Crisis teams, including one in Calvert County, work to save lives every day through a concerted effort with other local agencies and programs.
Recently, Calvert County Health Officer Dr. Laurence Polsky updated the county commissioners — convened as the local board of health — on a variety of issues under the purview of his office. While Polsky’s most recent reports have dealt with Calvert’s response to COVID-19, he reminded the board and the citizens watching the livestream of the meeting that the health department has long been busy tackling other issues.
One area where progress is being made is the struggle to diminish Calvert’s number of opioid overdose deaths. Polsky reported that both statewide and nationally overdose deaths increased in 2020. In Maryland, overdose fatalities went up about 18%.
“Despite the stresses of 2020, Calvert was one of only four counties [in Maryland] with a decrease in overdose deaths,” Polsky reported.
The health officer noted Calvert leads the state in the percentage of decrease in opioid fatalities — nearly a 26% decline from 2017 to 2020.
“The 2020 rate is being maintained,” Polsky added. “Currently if you take a look, per capita, overdose deaths are 40% lower in Calvert County than they are statewide.”
Polsky said the efforts of a variety of agencies are helping in “moving us forward.”
One of the fulcrums in pushing the overdose numbers downward is also impacting other areas of health care.
Polsky touted Calvert’s Mobile Crisis Team for its work in saving lives.
“It’s a newer program we have at the health department,” he said. “This has been building over the past two years.”
“Unfortunately, it’s one of the best kept secrets,” Dr. Drew Fuller, director of the Mobile Crisis Team stated last year during a webinar cosponsored by the health department.
“The team responds along with emergency medical services, along with the sheriff’s office and state police to a overdose,” Polsky explained. “They arrive on the scene. As long as that person is medically stable, then our team takes over so the EMTs, once they know things are stable, can move on.”
Polsky continued, “One of the important things to drive home is prior to our team being out there, the EMS team then needed to transport that person to the hospital. That was more time that the ambulance crew was taken away. That was more paperwork involved. That ambulance crew is freed up now, if someone has a heart attack or a stroke. Everybody in the community benefits from these types of collective efforts.”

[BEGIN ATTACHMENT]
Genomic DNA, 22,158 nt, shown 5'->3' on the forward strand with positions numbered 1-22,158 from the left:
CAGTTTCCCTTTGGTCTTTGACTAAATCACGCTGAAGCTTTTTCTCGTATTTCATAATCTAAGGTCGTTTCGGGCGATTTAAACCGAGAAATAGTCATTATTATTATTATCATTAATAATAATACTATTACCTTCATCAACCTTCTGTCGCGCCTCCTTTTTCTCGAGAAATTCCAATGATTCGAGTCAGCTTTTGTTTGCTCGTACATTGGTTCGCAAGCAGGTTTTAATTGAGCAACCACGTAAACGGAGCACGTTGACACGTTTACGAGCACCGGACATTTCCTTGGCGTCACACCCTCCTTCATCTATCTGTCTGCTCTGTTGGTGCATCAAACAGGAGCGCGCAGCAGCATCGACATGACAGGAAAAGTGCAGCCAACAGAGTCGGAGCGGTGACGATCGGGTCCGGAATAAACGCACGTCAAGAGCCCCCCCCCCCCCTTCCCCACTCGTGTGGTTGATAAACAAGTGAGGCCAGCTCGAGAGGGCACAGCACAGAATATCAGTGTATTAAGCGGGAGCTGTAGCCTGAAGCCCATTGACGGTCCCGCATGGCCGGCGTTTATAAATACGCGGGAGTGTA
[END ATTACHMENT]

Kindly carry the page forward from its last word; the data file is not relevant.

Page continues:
Earlier this year, Calvert County Behavioral Health launched Calvert Crisis Response, which was developed with the assistance of the Calvert sheriff’s office. Emergency behavioral health emergencies prompt the comprehensive mobile crisis team to intervene and de-escalate tense situations. This crew includes a medical provider, a therapist and a peer recovery specialist.
“Working in tandem with local law enforcement on these calls allow each of our agencies to focus on what we do best,” stated Denis Dickerson, Calvert Crisis Response’s clinical supervisor stated when that program was launched.
According to Cpl. Stephen Moran of the sheriff’s office’s special operations team, the mobile crisis team “responded to an incident in Dunkirk per my request for an adult female having a schizophrenic episode.” Moran stated team members were able to convince the woman to ride in the team’s van to a hospital for an evaluation.
According to the deputy, the woman told police she did not want to go. However, the team “was able to work through her delusions and convince her that an evaluation was in everybody’s best interest,” Moran stated.
Anyone in urgent need of substance use or mental health treatment may call the dedicated hotline at 1-877-467-5628. For more information on the services available in Calvert, go to www.CCBHCrisisResponse.org.